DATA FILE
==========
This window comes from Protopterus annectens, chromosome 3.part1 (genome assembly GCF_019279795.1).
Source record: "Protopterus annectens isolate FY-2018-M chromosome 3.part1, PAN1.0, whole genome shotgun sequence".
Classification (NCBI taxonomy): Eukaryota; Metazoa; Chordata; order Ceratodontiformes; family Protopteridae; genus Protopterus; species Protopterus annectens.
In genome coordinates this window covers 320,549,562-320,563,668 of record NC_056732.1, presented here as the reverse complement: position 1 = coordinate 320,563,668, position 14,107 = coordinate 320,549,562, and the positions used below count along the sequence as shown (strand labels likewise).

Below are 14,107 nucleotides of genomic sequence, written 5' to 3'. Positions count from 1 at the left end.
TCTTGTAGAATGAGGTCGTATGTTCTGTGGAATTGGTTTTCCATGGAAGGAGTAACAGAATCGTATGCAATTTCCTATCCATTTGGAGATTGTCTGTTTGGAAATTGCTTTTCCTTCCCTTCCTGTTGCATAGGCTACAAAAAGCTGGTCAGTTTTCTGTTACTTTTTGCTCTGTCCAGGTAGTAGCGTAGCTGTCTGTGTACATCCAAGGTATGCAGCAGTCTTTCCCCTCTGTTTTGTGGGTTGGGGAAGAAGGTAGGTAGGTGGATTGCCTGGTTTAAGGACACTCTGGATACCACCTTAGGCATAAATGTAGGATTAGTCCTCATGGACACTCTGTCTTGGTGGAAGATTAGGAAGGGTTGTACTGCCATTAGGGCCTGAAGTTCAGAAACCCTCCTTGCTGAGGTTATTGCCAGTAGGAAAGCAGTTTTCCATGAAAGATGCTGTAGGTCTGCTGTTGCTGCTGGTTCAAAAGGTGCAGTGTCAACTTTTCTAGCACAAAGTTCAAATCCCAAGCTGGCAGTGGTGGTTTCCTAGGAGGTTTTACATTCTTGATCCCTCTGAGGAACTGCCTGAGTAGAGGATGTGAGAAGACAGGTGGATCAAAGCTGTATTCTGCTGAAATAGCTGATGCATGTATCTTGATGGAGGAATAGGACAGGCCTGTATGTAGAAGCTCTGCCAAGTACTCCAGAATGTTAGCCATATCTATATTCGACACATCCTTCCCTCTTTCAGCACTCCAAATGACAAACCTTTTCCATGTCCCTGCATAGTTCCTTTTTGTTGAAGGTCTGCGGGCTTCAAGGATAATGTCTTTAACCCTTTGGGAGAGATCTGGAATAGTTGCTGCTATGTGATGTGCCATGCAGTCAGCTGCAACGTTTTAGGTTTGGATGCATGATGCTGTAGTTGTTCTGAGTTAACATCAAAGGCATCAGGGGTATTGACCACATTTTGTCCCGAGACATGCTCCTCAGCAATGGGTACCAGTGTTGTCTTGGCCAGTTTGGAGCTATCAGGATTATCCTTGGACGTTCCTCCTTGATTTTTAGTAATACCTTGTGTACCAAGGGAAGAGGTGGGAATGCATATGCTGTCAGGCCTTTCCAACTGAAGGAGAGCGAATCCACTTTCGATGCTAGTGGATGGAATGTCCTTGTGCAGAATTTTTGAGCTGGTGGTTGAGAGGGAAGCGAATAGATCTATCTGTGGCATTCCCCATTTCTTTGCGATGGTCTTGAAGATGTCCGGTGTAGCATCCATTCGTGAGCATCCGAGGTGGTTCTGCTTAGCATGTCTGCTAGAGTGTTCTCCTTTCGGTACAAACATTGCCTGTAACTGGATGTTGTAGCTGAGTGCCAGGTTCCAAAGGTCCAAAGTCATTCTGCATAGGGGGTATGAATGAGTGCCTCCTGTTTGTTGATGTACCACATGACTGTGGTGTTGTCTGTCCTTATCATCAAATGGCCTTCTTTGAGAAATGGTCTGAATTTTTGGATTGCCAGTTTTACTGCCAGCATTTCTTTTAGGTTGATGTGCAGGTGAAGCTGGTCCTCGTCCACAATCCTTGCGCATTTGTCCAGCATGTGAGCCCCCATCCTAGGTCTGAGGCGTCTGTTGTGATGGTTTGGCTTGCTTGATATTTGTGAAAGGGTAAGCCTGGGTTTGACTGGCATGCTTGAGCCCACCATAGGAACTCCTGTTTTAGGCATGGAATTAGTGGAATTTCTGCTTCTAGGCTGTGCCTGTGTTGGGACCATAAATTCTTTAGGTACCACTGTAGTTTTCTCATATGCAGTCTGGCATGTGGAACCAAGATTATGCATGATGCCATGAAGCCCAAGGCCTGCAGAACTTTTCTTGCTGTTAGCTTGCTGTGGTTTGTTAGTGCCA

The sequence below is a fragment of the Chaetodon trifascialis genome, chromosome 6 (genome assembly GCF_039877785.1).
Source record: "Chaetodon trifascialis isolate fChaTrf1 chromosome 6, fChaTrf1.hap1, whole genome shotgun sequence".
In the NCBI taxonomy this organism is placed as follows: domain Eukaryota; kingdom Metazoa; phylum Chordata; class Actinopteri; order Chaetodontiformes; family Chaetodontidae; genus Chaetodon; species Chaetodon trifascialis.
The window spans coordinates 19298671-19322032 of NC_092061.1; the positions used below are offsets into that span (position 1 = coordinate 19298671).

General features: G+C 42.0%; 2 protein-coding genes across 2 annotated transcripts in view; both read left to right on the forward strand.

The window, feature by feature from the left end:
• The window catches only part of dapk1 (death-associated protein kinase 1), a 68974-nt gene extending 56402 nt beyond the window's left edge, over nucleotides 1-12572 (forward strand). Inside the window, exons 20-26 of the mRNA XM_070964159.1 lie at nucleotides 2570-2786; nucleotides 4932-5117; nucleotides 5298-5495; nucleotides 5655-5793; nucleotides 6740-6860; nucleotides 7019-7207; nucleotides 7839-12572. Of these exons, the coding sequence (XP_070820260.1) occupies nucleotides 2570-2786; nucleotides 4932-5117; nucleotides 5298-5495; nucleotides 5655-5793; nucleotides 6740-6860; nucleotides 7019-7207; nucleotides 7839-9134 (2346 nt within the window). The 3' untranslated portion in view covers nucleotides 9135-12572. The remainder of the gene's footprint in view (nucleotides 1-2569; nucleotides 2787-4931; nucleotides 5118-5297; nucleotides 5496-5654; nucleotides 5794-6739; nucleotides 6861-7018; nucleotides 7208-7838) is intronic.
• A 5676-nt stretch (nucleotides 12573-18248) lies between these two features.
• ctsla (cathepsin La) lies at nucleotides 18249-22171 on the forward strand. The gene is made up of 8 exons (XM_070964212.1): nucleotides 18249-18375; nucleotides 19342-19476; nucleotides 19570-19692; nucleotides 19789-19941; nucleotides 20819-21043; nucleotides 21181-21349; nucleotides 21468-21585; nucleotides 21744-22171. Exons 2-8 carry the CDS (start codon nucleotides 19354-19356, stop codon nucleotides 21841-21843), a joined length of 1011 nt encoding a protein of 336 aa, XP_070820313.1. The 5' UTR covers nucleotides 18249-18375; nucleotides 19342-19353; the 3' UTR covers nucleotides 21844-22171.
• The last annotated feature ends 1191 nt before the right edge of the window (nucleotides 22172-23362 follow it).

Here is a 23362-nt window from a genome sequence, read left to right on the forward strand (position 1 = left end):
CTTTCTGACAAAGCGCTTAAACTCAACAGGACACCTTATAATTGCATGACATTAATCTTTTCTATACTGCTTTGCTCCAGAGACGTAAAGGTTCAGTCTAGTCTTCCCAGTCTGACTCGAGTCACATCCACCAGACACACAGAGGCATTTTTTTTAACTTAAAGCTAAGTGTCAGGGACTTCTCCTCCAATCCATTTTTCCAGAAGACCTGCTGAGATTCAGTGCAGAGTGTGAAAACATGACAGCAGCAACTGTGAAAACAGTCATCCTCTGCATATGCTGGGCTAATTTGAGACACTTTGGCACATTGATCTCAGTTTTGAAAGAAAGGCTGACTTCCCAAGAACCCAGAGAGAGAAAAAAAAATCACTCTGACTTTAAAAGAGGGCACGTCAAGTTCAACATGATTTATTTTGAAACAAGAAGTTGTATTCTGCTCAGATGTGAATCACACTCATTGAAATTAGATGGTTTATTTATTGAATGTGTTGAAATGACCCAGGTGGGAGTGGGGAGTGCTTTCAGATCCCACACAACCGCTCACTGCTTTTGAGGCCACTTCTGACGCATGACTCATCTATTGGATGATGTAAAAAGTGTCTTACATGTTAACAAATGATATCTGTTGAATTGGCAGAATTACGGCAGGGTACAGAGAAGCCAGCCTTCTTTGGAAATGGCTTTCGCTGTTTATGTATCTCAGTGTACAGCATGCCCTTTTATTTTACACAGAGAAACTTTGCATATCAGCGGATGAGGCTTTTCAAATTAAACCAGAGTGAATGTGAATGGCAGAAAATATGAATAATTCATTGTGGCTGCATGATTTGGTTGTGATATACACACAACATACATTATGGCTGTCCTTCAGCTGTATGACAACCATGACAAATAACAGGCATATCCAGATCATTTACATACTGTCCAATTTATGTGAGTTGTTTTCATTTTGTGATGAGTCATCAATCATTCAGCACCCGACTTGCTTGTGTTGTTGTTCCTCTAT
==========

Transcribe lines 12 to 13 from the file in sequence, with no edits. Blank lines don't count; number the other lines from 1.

The window, feature by feature from the left end:
• The window catches only part of dapk1 (death-associated protein kinase 1), a 68974-nt gene extending 56402 nt beyond the window's left edge, over nucleotides 1-12572 (forward strand). Inside the window, exons 20-26 of the mRNA XM_070964159.1 lie at nucleotides 2570-2786; nucleotides 4932-5117; nucleotides 5298-5495; nucleotides 5655-5793; nucleotides 6740-6860; nucleotides 7019-7207; nucleotides 7839-12572. Of these exons, the coding sequence (XP_070820260.1) occupies nucleotides 2570-2786; nucleotides 4932-5117; nucleotides 5298-5495; nucleotides 5655-5793; nucleotides 6740-6860; nucleotides 7019-7207; nucleotides 7839-9134 (2346 nt within the window). The 3' untranslated portion in view covers nucleotides 9135-12572. The remainder of the gene's footprint in view (nucleotides 1-2569; nucleotides 2787-4931; nucleotides 5118-5297; nucleotides 5496-5654; nucleotides 5794-6739; nucleotides 6861-7018; nucleotides 7208-7838) is intronic.